Grief can be a dark and overwhelming experience. The five stages of grief, denial, anger, bargaining, depression, and acceptance, are a normal and healthy part of the grieving process. While bargaining may often be overlooked, this stage can be intense and exhausting. When individuals arrive at bargaining, they experience feelings of guilt and remorse.
Bargaining is often categorized by “What-If” and “If-Only” statements. It is essential to recognize that bargaining symptoms may vary from person to person. As a result, there isn’t a one-size-fits-all approach to cope with this stage.
Today, we’ll discuss everything about bargaining, the signs, the symptoms, and how you can cope with it in a healthy way. We’ve incorporated different techniques to help you feel relief and move forward with renewed hope.
What Is the Bargaining Stage of Grief?
The Bargaining Stage of Grief is the third stage in the Five Stages of Grief model by Elisabeth Kübler-Ross. It is a stage where grieving individuals try to negotiate and bargain with themselves, people around them, or a higher power to postpone or reverse the inevitable, with a feeling of gaining control over the situation.
The bargaining stage is often accompanied by feelings of guilt, overthinking, and hyperactivity and can be characterized by questions like “what if.” While it is a normal stage in the grieving process, individuals should seek support and guidance from friends, family, or professionals to help them cope with their emotions in a healthy way.
Signs and Symptoms of Bargaining Grief
Grief after a loss is natural and common, but it can be exacerbated by the way in which you negotiate the situation. You may feel like you’re trying to fix your loss, but in reality, it’s not your job to do so.
This can lead to frustration and even bargaining with your grief, which can lead to further emotional trauma. Here are some signs and symptoms of bargaining grief that can help identify if it’s affecting you:
- Difficulty accepting reality: People with bargaining grief often deny the reality of the situation or find it too painful to deal with. They may also have difficulty processing their emotions and expressing them appropriately.
- Impulsive behavior: A person with bargaining grief may have impulsive behaviors such as overeating, substance use, or risky sexual behavior to cope with grief. These behaviors can lead to negative mental health outcomes such as weight gain, drug and alcohol dependency, and sexually transmitted diseases.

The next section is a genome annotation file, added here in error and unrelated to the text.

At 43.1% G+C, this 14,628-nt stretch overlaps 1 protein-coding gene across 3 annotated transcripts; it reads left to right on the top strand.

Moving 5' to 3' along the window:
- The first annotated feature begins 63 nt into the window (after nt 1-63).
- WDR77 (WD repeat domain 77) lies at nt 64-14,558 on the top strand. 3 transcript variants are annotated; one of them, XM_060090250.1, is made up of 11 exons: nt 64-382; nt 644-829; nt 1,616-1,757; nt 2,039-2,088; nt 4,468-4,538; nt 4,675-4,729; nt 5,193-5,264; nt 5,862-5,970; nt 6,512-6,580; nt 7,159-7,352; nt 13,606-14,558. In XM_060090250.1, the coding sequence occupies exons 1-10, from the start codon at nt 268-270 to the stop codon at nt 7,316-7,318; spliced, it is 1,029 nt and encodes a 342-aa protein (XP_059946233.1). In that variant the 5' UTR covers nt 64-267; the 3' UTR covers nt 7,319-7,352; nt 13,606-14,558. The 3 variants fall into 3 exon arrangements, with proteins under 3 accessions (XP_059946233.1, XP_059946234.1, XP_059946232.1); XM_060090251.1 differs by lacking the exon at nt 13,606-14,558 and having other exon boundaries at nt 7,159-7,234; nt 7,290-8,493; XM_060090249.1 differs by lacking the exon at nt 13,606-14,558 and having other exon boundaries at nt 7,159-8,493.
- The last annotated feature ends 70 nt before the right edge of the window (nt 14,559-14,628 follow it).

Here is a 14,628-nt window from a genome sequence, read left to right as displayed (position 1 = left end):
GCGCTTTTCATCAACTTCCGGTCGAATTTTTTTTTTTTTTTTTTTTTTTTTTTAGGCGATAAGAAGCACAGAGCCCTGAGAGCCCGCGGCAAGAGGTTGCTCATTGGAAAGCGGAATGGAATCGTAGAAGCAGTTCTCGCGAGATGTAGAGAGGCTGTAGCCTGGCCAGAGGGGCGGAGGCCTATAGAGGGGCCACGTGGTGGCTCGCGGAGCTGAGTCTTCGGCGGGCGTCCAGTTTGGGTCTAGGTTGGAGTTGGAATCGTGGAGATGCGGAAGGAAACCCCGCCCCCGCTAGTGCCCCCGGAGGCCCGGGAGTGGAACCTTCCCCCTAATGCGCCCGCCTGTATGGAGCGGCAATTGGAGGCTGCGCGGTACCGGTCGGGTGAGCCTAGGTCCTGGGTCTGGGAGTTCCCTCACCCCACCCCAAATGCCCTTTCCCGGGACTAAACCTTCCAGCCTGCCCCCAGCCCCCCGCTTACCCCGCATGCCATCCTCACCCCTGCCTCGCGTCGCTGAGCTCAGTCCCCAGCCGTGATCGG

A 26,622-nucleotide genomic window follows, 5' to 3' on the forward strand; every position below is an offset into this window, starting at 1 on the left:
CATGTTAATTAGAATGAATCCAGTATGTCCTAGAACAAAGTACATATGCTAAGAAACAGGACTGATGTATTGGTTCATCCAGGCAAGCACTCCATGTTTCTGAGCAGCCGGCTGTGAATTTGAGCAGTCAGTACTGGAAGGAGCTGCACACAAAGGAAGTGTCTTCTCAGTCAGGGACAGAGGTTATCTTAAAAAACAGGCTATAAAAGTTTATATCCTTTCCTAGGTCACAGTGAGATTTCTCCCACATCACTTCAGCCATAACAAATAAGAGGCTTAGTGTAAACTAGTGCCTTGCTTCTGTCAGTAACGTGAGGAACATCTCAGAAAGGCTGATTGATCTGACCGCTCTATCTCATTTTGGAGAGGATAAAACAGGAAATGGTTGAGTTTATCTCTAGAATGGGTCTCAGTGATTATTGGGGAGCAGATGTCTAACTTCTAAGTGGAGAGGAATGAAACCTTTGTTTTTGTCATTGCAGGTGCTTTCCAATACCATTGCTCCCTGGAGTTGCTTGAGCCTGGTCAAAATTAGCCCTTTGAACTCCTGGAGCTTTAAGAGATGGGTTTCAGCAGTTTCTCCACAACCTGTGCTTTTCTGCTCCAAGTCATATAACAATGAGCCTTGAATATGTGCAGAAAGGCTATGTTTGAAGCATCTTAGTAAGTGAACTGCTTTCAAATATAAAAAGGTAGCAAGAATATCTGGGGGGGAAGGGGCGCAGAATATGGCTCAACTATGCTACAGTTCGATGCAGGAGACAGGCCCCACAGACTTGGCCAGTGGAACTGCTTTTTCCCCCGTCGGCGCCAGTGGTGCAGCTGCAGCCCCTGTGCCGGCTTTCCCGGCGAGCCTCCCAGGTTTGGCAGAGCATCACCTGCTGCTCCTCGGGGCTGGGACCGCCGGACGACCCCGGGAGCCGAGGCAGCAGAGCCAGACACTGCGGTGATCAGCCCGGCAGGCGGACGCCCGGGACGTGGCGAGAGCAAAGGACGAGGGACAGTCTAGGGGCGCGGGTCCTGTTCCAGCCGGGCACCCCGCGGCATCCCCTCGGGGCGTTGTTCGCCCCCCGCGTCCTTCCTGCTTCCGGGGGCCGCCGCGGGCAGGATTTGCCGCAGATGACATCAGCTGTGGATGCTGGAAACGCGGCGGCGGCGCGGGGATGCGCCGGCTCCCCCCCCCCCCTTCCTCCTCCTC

- Self-medication: Some people with bargaining grief turn to self-medication, such as excessive shopping, gambling, or other forms of escapism, to help them cope with their emotions. This behavior can lead to financial problems and depression if left unchecked.
- You repeatedly think about or talk about the person who has lost.
- You feel like you’re not coping well with the loss.
- You find yourself making excuses for the deceased person’s bad behavior or decisions.
- You pretend everything is alright when it is actually not.
- You struggle to move forward in your life without the deceased person.
These are just some of the common signs that someone might be dealing with a form of grief that is not being dealt with properly. It is important for friends and family members to pay close attention to these indicators and help the person in distress work through their emotions in a healthy manner.
Techniques to Cope With the Bargaining Stage
Coping with the bargaining stage of grief can be a difficult process. It is often filled with intense emotions and an overwhelming sense of sorrow. Trying to understand why certain events have happened can be mentally exhausting, but there are ways to cope with the emotions associated with this stage. Below, we will explore different techniques to help you get through the bargaining stage of grief in a healthy way.
1. Acknowledge Your Grief
When bargaining takes over, it can be difficult to move forward. Fortunately, there are techniques you can use to cope with this stage and help yourself through the grief.
One key technique is acknowledging your grief. This means recognizing that what you’re feeling is valid and important. It also means allowing yourself time and space to grieve in your own way – whether that’s through tears, anger, or simply quiet reflection. By acknowledging your feelings instead of trying to push them away, you can begin the process of working through them.
2. Write About the Bargaining Stage Grief